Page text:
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Local 5 - weareiowa.com | Des Moines Local News & Weather | Des Moines, Iowa

WEATHER LAB | Why is the temperature in your house or car different from the official temperature outside?

The location of a thermometer typically determines the accuracy of a temperature measurement, as many factors may influence the recording process.

DES MOINES, Iowa — Current air temperatures and other common atmospheric measurements are essential elements in any weather forecast.

While it may seem fairly simple, identifying the current temperature in a particular location at any given point in time is actually quite complex.

In most cases, official temperature recordings are taken at ASOS (Automated Surface Observing System) or AWOS (Automated Weather Observing System) locations.

For most places, ASOS and AWOS mechanisms are located at airports or military bases. 

In Des Moines, the ASOS location for the city is housed at the Des Moines International Airport. 

The National Weather Service considers the ASOS and AWOS temperature recordings as official observations for their particular city of origin. 

Still, it seems just about everyone has access to a thermometer, either at their home, on their smart phone, or even on the marquee at the neighborhood bank or credit union.

Temperatures recorded on these devices are often different from the official ASOS or AWOS observations.

Consider what happened on Feb. 27, for example.

The official high temperature for Des Moines registered as 53° (taken at the airport's ASOS station), yet many homeowners around the city measured temperatures in the mid to upper 50s.

There's actually an explanation for why these temperature readings are so variable.

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It's all about the location of the thermometer and how it's affected by nearby buildings or trees, elevation and direct or indirect sunlight.

At most ASOS and AWOS sites, thermometers are kept inside of a ventilated white box that's always shaded. 

The white painting on the box reduces heat absorption so the temperature reading isn't skewed or given an extra boost from the sun's rays.

This box is also placed four feet above ground in an open field, so it's free from any noteworthy building or foliage influence. 

It's also important for the field to be as flat as possible, because significant changes in elevation, including hills or valleys, can cut down on the accuracy of a temperature measurement.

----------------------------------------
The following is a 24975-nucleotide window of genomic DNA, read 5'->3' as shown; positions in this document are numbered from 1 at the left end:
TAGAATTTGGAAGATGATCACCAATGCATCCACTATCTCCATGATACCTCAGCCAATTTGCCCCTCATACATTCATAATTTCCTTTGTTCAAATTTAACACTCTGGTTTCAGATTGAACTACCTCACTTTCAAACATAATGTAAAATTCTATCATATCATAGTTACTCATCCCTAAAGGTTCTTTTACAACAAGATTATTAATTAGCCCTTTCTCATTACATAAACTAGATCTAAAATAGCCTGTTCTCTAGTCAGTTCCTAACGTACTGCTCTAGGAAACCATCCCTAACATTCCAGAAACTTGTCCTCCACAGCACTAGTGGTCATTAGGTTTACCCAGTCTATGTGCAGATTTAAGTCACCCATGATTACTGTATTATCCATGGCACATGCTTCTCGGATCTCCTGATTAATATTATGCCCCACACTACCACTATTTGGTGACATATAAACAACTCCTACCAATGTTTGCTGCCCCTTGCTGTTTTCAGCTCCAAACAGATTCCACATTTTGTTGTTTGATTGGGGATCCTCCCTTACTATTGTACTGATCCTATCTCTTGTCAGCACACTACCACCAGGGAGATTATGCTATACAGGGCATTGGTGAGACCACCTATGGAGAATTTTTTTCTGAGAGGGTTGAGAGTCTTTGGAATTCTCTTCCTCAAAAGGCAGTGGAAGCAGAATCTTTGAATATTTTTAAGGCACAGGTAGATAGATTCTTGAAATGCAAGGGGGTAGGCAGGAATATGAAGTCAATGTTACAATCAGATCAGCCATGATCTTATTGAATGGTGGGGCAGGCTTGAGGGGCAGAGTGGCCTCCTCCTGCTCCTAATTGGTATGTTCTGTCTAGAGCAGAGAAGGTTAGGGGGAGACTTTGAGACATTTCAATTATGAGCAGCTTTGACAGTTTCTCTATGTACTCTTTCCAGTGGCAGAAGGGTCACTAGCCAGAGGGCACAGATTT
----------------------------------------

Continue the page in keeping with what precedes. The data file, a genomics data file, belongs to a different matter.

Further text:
For temperature measurements taken at home, the number is often distorted, sometimes because the thermometer is receiving too much sunlight or because darker paint colors absorb even greater amounts of heat. 

To get the most accurate temperature readings at home, it's best to place a thermometer on the north side of a home in a shaded area. 

Put simply, temperatures taken in direct sunlight are almost always somewhat skewed. 

Grass and asphalt also absorb quite a bit of heat, which is why ASOS and AWOS temperature boxes are placed four feet above the ground. 

Temperature recordings near the surface usually register a bit warmer than the actual air temperature due to that extra effect from the ground's heat absorption.

The same explanation holds true for car thermometers.

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Sometimes the temperature reading inside a car can register much higher or lower than the official temperature outside. 

Although the car's temperature may be correct given the effects of pavement and vehicle frame's heat absorption, it is not necessarily a good indication of the actual temperature outdoors

Other factors can influence temperature measurements as well, such as a nearby body of water or an area of concentrated vegetation like a forest or heavily wooded area.

Overall, the temperatures measured at various locations are not necessarily incorrect for that particular area, but they may not be the best representations of the outdoor air temperature at any given point in time. 

As temperatures continue to climb during the spring and summer months, especially on bright, sunny days, expect to see quite a bit of variation in recorded temperatures here in central Iowa. 

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Watch more Local 5 Weather Lab segments on YouTube